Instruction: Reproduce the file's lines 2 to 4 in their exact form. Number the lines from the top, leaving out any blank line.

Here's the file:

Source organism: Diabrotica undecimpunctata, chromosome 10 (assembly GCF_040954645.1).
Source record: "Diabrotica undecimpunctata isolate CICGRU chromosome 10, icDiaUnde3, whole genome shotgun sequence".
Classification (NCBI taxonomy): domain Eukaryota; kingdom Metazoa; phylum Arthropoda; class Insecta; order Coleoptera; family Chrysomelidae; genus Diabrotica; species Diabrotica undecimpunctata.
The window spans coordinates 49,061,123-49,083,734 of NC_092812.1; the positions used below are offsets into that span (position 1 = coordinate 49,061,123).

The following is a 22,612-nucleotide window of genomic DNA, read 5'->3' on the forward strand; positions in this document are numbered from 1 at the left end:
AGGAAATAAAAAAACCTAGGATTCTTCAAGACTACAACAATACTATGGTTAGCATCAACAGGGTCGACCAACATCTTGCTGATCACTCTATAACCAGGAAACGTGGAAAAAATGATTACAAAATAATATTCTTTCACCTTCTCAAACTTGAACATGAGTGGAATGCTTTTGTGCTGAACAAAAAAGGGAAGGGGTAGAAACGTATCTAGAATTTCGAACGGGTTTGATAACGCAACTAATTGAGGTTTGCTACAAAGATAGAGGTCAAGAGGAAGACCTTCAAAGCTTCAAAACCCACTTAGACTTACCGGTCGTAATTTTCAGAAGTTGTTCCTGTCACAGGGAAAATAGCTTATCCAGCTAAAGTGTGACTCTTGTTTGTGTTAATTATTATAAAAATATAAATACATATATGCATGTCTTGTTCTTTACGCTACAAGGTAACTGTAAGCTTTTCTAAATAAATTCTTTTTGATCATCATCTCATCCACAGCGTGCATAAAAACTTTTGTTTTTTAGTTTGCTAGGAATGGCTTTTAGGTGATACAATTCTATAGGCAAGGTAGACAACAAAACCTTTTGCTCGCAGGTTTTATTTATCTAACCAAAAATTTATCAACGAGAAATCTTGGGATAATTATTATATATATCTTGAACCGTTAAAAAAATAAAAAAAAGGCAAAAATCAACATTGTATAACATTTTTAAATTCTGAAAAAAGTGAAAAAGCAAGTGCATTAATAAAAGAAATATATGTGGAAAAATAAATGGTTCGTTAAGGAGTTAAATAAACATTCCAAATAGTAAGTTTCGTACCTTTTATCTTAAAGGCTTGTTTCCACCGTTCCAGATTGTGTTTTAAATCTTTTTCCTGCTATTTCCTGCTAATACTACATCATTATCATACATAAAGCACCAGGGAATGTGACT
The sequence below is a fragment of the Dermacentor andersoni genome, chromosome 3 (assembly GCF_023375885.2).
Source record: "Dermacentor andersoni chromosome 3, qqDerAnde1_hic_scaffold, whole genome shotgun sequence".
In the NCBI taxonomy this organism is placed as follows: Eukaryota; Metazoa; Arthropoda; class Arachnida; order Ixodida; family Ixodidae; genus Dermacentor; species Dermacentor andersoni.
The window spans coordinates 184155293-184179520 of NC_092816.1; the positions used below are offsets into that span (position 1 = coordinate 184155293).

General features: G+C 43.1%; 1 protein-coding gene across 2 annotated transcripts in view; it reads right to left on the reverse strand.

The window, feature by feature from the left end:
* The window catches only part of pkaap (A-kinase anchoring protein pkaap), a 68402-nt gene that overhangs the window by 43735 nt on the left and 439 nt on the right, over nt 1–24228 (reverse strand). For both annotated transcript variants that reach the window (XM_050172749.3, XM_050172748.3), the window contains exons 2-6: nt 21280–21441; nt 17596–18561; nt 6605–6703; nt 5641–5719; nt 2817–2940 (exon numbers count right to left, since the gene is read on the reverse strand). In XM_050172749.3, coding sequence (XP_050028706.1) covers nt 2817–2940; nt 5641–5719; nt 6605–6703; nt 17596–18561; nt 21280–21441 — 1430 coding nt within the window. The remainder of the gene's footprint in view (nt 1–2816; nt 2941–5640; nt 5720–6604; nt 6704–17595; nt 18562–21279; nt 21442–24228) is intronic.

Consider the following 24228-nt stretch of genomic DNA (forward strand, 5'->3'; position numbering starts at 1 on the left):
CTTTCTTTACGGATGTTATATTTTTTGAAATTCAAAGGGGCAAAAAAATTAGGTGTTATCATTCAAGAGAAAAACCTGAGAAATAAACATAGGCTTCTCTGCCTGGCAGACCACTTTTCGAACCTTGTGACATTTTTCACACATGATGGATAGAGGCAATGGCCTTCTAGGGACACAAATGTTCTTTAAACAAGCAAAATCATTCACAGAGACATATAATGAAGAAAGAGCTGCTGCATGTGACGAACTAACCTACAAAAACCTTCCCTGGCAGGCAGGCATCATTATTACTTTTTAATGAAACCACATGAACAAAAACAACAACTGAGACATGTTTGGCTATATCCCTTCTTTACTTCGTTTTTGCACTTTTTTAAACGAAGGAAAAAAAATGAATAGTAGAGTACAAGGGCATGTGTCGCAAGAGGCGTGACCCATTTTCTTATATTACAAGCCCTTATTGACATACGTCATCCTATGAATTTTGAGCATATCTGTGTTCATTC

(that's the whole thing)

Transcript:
Source record: "Diabrotica undecimpunctata isolate CICGRU chromosome 10, icDiaUnde3, whole genome shotgun sequence".
Classification (NCBI taxonomy): domain Eukaryota; kingdom Metazoa; phylum Arthropoda; class Insecta; order Coleoptera; family Chrysomelidae; genus Diabrotica; species Diabrotica undecimpunctata.
The window spans coordinates 49,061,123-49,083,734 of NC_092812.1; the positions used below are offsets into that span (position 1 = coordinate 49,061,123).